Faithfully restored in CG “glory,” 1970’s Hell’s Kitchen offers gangsterland dreams of a women-led outfit thriving outside the laws. These women aren’t prey to the whims of violent men. Instead, they are the oncoming gale of gun fire, throwing their magnetic curses to their misogynist foes and their crooked business partners, and redefining their near unforgiving roles as mother, provider, and sexual object in a patriarchal world. To live in such a world would be exciting, indeed. Andrea Berloff in her directorial debut The Kitchen, creates such a universe for an unfortunately tonally and narratively inconsistent film.
The Kitchen opens with three women: Kathy (Melissa McCarthy), Ruby (Tiffany Hadish), and Claire (Elisabeth Moss, who has the best performance here) — and their respective husbands, Jimmy (Brian d’Arcy James), Kevin (James Badge Dale), and Rob (Jeremy Bobb). Each woman exists within their precarious role as spouse to their criminal partner. In a scene reminiscent of Steve McQueen’s Widows, the three men are caught in a job gone wrong. However, rather than their fate ending in death, they’re sent to prison for three years. With their wives dependent upon their husbands’ gangland family — Kevin’s racist and caustic mother Helen (Margo Martindale), providing a pittance for an allowance, the three women decide to go into business together and conquer the crime infested Irish neighborhood of Hell’s Kitchen.
Much like Widows, Berloff’s initially creates intriguing dynamics between her female leads. Kathy, a sharp stay at home mom, finds her priorities with raising her children and her independence. Ruby, unabashedly quick to the point, receives much of the racist scorn from Helen. And Claire, a victim of spousal abuse, spends much of the film learning to fight for herself. Each person breaks out of their shell. Kathy uses her once concealed wits to make alliances with local businesses. The women will fill a void, offering the type of protection the male-dominated outfit refuses to provide. Ruby acts as an enforcer. And Claire, with the reemergence of her psychotic love interest Gabriel (Domhnall Gleeson), becomes a vigilante killer who relishes murdering violent men and disposing of their bodies. Though one instance, against someone who is clearly mentally ill, feels needlessly cold blooded.
Unfortunately for Berloff, these elements never become cohesive. Instead they tonally flip on a whim. One moment someone is talking on the phone, the next they meet their snappy and bloody demise. These harsh explosions of violence are meant to emulate Scorsese’s classic gangland flicks, but the violence lacks refinement, appearing impulsive. We don’t live with the characters long enough for the upticks in rage to work. In fact, these women rarely appear together. When Claire and Gabriel become an item, her entanglement with the group becomes surprisingly estranged. Meanwhile, Ruby goes on a one-woman crusade to build a Black financial empire, and Kathy tries to win the approval of her well-to-do father. The individual elements and motivations consume the film’s 103 minute run time at a rapid pace, but toward almost no usable ends. One feels if the film was nearer to Widows‘s 130 minute span, the dynamics between characters might find fertile ground. Instead, their later conflicts buckle under the weight of an outlandish plot.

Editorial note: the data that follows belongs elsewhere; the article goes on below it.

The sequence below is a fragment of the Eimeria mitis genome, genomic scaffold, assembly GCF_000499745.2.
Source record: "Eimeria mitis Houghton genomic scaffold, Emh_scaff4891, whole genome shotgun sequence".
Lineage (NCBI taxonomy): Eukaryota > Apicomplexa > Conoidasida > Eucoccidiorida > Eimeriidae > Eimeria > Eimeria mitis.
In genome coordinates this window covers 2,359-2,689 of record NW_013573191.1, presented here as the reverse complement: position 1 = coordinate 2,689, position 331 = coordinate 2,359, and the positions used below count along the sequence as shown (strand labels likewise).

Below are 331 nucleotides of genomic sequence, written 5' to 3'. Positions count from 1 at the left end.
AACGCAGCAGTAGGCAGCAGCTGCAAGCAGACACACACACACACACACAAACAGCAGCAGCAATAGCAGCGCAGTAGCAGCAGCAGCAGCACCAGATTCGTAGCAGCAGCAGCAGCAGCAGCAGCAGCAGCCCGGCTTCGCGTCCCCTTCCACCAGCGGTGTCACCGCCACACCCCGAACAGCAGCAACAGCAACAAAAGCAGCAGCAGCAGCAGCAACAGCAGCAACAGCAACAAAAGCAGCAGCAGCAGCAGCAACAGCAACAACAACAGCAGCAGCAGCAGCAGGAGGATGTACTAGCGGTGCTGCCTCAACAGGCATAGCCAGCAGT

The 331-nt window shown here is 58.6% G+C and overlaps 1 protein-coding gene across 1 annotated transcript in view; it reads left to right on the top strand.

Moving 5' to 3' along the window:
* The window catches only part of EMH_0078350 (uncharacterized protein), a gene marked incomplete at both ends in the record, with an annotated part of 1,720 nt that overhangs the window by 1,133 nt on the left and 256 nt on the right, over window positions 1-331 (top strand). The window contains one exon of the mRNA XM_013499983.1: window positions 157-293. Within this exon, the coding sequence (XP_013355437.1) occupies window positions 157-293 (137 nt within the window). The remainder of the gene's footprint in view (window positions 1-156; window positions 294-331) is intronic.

With no beginning, middle, or end, The Kitchen confusedly runs aground. By the time the film’s big twist occurs, a moment with almost no setup except within the director’s mind, we come to assume that Berloff has no idea what story she has, if any. The turn heaps on layers of artificiality to an already labored depiction of New York circa 1978, a recreation reliant on CG imaginings of skylines and block-length surroundings. The initial dreamland crumbles into feigned fairy tale when one wonders why the sun shines so unnaturally bright and the yellow taxis appear brand new. Like a simulation, Berloff gets everything right, yet the pictorial perfection enlivens us to the facsimile. About the only element that works is Sarah Edwards’s chic costume designs.
The reek you smell from the The Kitchen overpowers you with the scent of missed opportunity. Even the subplots of Brooklyn crime boss Alfonso Coretti (Bill Camp, who does the most with the least), detective Gary Silvers (Common), and Claire’s Gabriel rot like the unused odds and ends left behind by a Friday dinner. The Kitchen, which wants to make a bold statement about female empowerment, ultimately never says anything that’s not lost in the gale of gunfire. With a screenwriting credit for Straight Outta Compton, we know Berloff has a story within her, but its just not this one, not yet.